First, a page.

Oh time to update this project! The last picture posted was the FWD version that was used during the Winter and Spring of 2011. In May, I began the redesign and construction of a Push me–Pull you
FWD eBike and pusher Trailer in preparation for my next road trip to California
. Below are pictures of that assembly prior to launch.
FWD eBike with two controllers to support the pusher-trailer when attached. This version is technically labeled P3 because I have completely rewired the whole bike from end-to-end with new handlebar controls, new motors, new 12-FET controllers, indicator signal lights, active taillight, integrated eBrake & Stop light, two CAs, and trailer cabling interface. All battery-operated components run from one battery, and use the DC-DC converter to power the auxiliaries. I also employed a key-lock switch to completely disconnect the electrical power. In addition, I replaced the Meanwell S/SP units for bulk-charging with the faster HRP-600 Series
which required zero-modification. New hardware included disc brakes, custom torque arms, and a new Brooke’s saddle.
Later I swapped out the chainrings, crank, and bottom bracket for a Campagnolo 53-39-30 Road Racing chainring & crank, a Phil Wood BB, and a Campagnolo Braze-on Derailleur. In order to mount the derailleur I designed a custom MtB Braze-on adapter. This provided an available gear ratio as high as 53-11. The views below include this modification and are taken just before my first (false) start on my journey to California.
Top View: Note that the right pannier is not mounted (cos I have the camera out).
Rear ¾ view. In 2011 I changed out my Ortlieb panniers from yellow to black to match the B&W theme.
Alas – there were problems with the pusher-trailer, namely the framework twisted axially and created an extremely unpleasant situation above 5 mph. This configuration was therefore abandoned. However – I was able to keep the pulse alive on the road trip by removing the hub motor from the trailer and mounted it instead onto the eBike, creating a 2WD in the process. The trailer frame was stiffened by injecting foam into the tubing (this is all covered in the trailer thread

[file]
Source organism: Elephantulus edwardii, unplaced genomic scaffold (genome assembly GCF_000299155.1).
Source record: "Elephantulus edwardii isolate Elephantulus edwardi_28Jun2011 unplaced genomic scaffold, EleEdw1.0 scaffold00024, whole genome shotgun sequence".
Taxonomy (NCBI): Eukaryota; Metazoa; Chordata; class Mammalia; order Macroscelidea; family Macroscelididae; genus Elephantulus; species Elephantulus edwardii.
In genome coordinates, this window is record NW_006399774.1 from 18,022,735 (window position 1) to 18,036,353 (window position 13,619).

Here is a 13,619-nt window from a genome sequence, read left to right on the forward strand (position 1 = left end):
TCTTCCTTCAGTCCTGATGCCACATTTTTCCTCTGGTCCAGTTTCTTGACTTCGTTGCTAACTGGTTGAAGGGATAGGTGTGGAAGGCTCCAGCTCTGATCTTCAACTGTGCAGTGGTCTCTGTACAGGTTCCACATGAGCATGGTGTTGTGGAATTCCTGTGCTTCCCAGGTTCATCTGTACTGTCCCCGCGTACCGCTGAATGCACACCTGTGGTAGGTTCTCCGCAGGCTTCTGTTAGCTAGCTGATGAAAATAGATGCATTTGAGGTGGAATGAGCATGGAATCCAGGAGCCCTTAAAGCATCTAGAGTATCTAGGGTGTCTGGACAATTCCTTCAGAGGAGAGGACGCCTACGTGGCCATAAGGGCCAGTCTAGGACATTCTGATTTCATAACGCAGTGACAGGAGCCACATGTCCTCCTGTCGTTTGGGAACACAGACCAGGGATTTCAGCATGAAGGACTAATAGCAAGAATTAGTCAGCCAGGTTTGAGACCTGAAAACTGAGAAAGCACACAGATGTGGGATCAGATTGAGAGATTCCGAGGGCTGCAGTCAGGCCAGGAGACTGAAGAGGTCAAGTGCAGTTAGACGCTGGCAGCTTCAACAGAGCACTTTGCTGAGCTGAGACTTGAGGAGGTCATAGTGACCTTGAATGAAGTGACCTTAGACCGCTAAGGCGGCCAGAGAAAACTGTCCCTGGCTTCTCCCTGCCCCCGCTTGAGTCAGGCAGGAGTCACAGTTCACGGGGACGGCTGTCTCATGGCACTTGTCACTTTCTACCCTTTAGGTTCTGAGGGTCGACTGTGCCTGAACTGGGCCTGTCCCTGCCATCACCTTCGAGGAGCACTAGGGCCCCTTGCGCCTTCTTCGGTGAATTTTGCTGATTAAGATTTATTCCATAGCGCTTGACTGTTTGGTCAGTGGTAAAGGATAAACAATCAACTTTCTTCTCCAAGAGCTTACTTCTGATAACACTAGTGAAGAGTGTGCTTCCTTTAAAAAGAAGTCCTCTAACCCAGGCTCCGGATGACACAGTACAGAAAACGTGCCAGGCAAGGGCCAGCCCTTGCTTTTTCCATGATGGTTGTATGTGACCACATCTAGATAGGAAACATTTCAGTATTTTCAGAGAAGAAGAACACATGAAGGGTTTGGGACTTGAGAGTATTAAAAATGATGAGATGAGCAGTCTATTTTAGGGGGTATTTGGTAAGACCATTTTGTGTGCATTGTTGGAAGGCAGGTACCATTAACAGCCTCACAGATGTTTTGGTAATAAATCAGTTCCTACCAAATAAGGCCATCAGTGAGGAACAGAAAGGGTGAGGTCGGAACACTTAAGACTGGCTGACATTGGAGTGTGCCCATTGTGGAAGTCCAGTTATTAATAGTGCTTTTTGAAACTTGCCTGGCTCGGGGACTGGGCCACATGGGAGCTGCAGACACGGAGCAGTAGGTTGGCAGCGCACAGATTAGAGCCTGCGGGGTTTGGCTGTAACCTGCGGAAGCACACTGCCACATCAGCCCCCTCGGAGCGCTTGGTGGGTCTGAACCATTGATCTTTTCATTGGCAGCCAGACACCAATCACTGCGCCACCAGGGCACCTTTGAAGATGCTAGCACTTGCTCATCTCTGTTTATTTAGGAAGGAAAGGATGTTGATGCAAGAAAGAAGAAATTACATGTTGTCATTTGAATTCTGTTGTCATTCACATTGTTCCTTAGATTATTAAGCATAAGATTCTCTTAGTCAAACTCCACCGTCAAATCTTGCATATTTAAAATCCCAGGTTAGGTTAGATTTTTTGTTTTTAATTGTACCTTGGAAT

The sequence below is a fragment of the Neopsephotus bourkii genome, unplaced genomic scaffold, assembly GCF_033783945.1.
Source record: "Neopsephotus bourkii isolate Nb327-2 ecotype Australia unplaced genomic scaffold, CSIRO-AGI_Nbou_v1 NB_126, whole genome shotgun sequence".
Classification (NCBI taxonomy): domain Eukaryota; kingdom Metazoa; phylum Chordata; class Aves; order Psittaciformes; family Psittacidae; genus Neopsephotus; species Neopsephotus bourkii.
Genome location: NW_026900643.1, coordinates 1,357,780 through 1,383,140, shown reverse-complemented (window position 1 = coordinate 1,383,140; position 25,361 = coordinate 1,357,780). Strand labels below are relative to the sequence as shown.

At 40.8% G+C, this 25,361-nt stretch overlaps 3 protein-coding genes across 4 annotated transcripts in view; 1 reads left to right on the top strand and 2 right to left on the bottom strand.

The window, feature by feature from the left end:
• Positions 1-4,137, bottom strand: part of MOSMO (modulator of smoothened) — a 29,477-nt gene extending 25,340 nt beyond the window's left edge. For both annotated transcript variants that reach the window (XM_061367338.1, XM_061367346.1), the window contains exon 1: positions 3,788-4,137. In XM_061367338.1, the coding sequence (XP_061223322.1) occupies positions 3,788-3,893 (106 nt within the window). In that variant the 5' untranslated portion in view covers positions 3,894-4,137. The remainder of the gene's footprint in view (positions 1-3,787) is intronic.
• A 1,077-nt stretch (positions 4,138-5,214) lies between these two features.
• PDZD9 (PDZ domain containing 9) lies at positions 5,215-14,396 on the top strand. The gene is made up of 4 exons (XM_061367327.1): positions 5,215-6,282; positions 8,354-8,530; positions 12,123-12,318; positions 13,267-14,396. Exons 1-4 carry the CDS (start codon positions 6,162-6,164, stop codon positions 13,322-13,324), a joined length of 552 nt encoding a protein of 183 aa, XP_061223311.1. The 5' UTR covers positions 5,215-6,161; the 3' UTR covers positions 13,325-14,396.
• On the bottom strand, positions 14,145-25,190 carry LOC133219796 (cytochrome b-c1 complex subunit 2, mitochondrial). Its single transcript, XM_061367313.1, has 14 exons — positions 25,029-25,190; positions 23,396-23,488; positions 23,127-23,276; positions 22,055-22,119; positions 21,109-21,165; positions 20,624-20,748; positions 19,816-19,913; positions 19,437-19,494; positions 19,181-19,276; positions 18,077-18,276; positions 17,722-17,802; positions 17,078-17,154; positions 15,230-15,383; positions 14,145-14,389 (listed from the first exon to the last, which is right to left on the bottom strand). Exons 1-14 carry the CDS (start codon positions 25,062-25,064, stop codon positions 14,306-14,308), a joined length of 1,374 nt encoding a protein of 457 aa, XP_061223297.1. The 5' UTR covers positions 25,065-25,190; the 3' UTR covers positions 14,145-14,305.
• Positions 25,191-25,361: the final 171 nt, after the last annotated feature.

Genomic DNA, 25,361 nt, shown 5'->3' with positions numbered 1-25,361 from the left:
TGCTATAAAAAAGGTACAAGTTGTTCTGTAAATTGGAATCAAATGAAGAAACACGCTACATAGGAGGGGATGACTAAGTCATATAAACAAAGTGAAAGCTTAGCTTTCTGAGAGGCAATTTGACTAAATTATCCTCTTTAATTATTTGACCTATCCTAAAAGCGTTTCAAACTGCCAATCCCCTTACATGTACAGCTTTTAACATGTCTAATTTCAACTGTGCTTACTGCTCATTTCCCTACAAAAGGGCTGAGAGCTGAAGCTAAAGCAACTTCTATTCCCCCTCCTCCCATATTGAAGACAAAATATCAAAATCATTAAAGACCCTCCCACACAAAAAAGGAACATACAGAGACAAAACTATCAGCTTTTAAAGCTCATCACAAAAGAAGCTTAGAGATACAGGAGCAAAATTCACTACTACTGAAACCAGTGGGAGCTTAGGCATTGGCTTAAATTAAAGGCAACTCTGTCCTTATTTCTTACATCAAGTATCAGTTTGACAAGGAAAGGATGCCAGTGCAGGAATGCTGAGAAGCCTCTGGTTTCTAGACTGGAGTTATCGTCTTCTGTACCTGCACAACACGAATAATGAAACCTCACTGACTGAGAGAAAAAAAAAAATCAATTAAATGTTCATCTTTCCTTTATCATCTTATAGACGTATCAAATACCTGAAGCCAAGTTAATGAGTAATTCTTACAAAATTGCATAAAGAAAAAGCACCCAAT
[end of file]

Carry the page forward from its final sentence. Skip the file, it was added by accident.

). After a couple of weeks or reintegration and bug-solving the assembly was ready again and I launched a successful road trip to California and back as a 2WD eBike pulling a traditional trailer covering 2500 miles over 28 days. This eBike configuration I label as P4 because I had to make and hardware wiring changes that were unique and specific to the activity. The design continued to evolve On the Road
as I resolved persistent nagging issues one-by-one. Below are pictures of this assembly from the road. Each motor has 2 hp programmed into the associated controller.
July 26th, 2011 - Spanaway, WA: First day on the road to California. Look how spiffy it was! Difficult to believe I am hauling 100 lbs. of LiPo.
Changes include the addition of fenders front and rear, rear torque arms, rear freehub was replaced with a hub motor with an 8-speed freewheel. The front wheel is 26 inches using the Mavic EX 729 Disc rim, the rear and trailer wheels are 24 inches using the Kris Holm Unicycle rims. All tires are 2.5 inch wide Hookworms. The Harley-Davidson tool bag is mounted over the rear tire, although I moved it over the saddlebags a couple of days later to reduce the handling problems and wobble: The rear suspension can’t take a lot of weight mounted above the axles.
This is picture of the assembly just before I crossed the Columbia back into Washington after 27 days On the Road
. The rear fender was a pesky biotch the whole way cos the bike frame was not designed to support fenders. The modification I created split the fender into two parts: Rear over the tire, and a short front splash-guard which protected the linkage and front derailleur. When the suspension would pivot in the extreme, the rear tire would crash into it and make a horrible grating sound; most annoying. Eventually I had to remove the front section and that eliminated 80% of THAT problem
, although there were many other issues with the rear suspension et al. Though essentially useless, the aerobars made the bike look even more badass and were a convenient place to hang my helmet
August 22nd, 2011 - Bremerton-Seattle Ferry crossing over the Puget Sound. Regardless of the pesky issues, this design worked very well. Although I had one flat tire, there were no show-stopping failures; lots of mods – yes
, lots of tinkering – sure
, just no failures.
At present I have the trailer disconnected and the Ebike is used for commuting. It will do 42 mph on a flat, although I prefer to ride at 32 mph.